Album #18: Neil Young, ‘Decade’

I’m guessing that the idea behind the sprawling Neil Young anthology “Decade” was that his career was on an irreversible downward arc. Why not cash in while he still had some record-store cachet?

As it turned out, Young had a long way to go. “Rust Never Sleeps,” one of his best albums, was released in 1979, just two years after “Decade.” “Freedom,” another classic, came 10 years after that (“Decade II”?), and he remains active and relevant. Still, “Decade” is a great introduction to one of the most remarkable musicians of our time, taking us from his early years with the Buffalo Springfield to his long solo career, with and without Crazy Horse, with pit stops along the way for Crosby, Still, Nash and Young and, for a nanosecond, the Stills-Young Band.

Young has two modes: acoustic singer-songwriter and all-out rocker. I prefer the loud stuff with Crazy Horse, featuring Young’s cosmic guitar solos (definitely the triumph of feel over technique), but I’ll listen to either anytime. “Decade” covers both phases of his work; even though it comprises 35 songs over just 10 years, he was so productive during that period that it still manages to leave out some my favorites, like “Out on the Weekend,” from 1972’s “Harvest.” On the other hand, “Decade” includes a “Harvest” clunker, “A Man Needs a Maid,” anti-feminist claptrap with strings that may be the only song you’ll want to skip over. (Trust me on this, kids: Evolving sensibilities aside, he was criticized for it 48 years ago.)

On the acoustic side, there are so many great songs here that it’s hard to narrow them down. Some have suffered from too much radio time over the years, like “Sugar Mountain,” “Heart of Gold,” and “After the Gold Rush.” Try listening to them with fresh ears, because they are truly for the ages.

Of the rockers, again, the list is endless. My favorite is “Like a Hurricane,” among the loudest, longest, most guitar-drenched songs Young ever recorded. But it’s hard to go wrong with anything here other than “Maid.” It’s two and a half hours of love songs, drug songs, lost-youth songs, and songs that appear to be about everything and nothing.

Bob Dylan once sang: “I’m listening to Neil Young, I gotta turn up the sound /
Someone’s always yellin’ ‘Turn it down.'”

Nope. Turn that sucker up to 11.

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A beautifully told story that offers nostalgia about local news but not much hope

The New York Times has published an article about Evan Brandt, the last reporter covering Pottstown, Pennsylvania. His paper, The Mercury, has been decimated by its owner, the notorious hedge fund Alden Global Capital. It’s a great story, beautifully written by Dan Barry, with superb visuals by Haruka Sakaguchi.

And yet the air of inevitability bugs me. Barry offers nostalgia, not hope. I’m not going to suggest that Brandt quit and start his own local news project — he’s in his 50s, has a kid in college and his wife his sick. But why doesn’t the community get together, start a news project and make Brandt the first hire?

Better yet: Why can’t LNP, the newspaper in nearby Lancaster, which is independently owned and reportedly doing well, hire Brandt for a Pottstown edition? Lancaster is probably a bit too far away to justify firing up the printing presses and the trucks. But a digital edition wouldn’t cost much, and would allow them to expand their paid subscription base — much as The Boston Globe did in Rhode Island.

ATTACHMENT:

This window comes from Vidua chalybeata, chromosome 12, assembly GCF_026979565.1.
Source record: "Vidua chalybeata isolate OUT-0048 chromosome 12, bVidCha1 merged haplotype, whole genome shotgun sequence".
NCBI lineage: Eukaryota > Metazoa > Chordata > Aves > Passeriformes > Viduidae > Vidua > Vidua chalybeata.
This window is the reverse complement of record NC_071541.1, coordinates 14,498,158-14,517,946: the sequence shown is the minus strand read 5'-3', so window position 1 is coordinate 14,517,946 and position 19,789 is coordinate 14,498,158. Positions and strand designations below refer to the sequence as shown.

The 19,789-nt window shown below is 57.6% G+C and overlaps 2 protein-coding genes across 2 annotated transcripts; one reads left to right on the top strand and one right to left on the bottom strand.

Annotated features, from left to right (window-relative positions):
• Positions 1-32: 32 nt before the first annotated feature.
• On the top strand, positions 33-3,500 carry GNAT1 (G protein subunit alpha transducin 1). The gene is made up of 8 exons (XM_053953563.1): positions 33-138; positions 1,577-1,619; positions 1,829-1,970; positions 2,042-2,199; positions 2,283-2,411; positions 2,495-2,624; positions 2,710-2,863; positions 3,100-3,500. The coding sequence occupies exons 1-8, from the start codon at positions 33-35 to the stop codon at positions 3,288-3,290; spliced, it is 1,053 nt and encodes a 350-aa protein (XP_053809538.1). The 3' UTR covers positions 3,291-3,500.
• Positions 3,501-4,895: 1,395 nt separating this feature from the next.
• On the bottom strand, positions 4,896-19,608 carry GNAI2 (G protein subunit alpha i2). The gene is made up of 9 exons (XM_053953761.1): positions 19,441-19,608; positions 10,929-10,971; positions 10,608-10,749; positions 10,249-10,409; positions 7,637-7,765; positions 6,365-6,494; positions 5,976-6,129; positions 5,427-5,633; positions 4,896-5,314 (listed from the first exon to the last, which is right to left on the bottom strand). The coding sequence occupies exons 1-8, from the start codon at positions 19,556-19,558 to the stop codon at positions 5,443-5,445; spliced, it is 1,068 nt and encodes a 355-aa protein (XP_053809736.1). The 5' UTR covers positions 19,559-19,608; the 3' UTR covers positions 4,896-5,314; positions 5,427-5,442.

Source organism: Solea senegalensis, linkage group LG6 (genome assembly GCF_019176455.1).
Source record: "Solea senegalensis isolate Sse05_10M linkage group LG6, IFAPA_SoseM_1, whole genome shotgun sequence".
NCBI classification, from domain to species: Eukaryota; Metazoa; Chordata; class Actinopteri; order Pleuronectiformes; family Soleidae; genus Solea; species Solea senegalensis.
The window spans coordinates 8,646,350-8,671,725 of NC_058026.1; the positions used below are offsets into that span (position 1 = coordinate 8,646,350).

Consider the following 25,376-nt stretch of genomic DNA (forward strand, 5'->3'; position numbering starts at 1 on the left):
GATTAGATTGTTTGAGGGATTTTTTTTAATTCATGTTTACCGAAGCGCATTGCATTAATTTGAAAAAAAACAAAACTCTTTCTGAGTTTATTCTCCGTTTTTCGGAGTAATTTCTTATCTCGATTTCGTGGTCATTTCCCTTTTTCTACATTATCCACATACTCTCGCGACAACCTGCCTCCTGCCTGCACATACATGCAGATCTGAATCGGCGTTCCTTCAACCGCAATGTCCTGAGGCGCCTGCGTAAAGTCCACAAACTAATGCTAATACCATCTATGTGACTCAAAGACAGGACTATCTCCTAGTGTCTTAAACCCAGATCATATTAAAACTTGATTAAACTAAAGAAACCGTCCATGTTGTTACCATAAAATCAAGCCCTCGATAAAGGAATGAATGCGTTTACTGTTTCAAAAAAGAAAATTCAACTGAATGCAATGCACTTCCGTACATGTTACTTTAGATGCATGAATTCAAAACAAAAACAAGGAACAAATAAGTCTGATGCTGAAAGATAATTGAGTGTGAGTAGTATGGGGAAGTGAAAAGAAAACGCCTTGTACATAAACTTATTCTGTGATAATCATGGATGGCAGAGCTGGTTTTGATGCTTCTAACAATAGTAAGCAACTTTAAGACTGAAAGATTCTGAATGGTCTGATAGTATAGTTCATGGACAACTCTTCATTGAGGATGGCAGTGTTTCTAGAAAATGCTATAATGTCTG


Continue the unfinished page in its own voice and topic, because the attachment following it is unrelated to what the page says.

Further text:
It doesn’t have to be this way.

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Margaret Sullivan has written a useful guide to the horrifying decline of local news

What’s happened to local news in our medium-size city north of Boston is a story that could be told in hundreds of communities across the country.

Read the rest at Nieman Lab. And talk about this post on Facebook.

Contrary to buzz in the newsroom, Linda Henry says: ‘The Globe is not for sale’

Are John and Linda Henry looking to sell The Boston Globe? Folks in the newsroom have been wondering in recent weeks. But according to Linda Henry, the paper’s managing director, the answer is no.

Henry hosted a Zoom town hall for Globe employees earlier today. Among the questions she was asked, according to a source, was whether the departure of Boston Globe Media president Vinay Mehra last week was related to a possible sale. I contacted her a short time later, and she replied via email:

The question [at the town hall] was if Vinay’s departure had anything to do with our ownership status, which it absolutely doesn’t. This doesn’t affect our thinking or what we have said about stewarding this great institution. The Globe is not for sale, I’m pretty sure you would have picked up on if it was.

The idea that a sale might be under consideration gained steam recently when Sarah Betancourt reported reported in CommonWealth Magazine that — according to the Boston Newspaper Guild — the Henrys were “apparently insisting on the removal of a provision in the existing contract that would keep the contract terms intact if the newspaper is sold.” Management and the Guild have been enmeshed in acrimonious contract talks for quite some time.

Yet in most respects the Globe seems to be doing well, although its status as a profitable business probably came a sudden halt when the COVID-19 pandemic hit and advertising nosedived. The paper went over the long-hoped-for 200,000 mark in digital subscriptions recently, and hiring continues. Just today, editorial-page editor Bina Venkataraman announced that Kimberly Atkins would be leaving WBUR Radio and joining the opinion section as a Washington-based senior writer.

Editor Brian McGrory also announced ambitious plans just last week to improve the diversity of the Globe’s hiring, promotions and coverage.

Two years ago, John Henry responded to similar talk of a sale by saying: “I don’t think of selling any local assets during my lifetime. Linda and I love and are committed to this city.”

It sounds like that hasn’t changed.

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Album #19: Muddy Waters Day at Paul’s Mall

Muddy Waters with James Cotton in 1978. Photo via Wikipedia.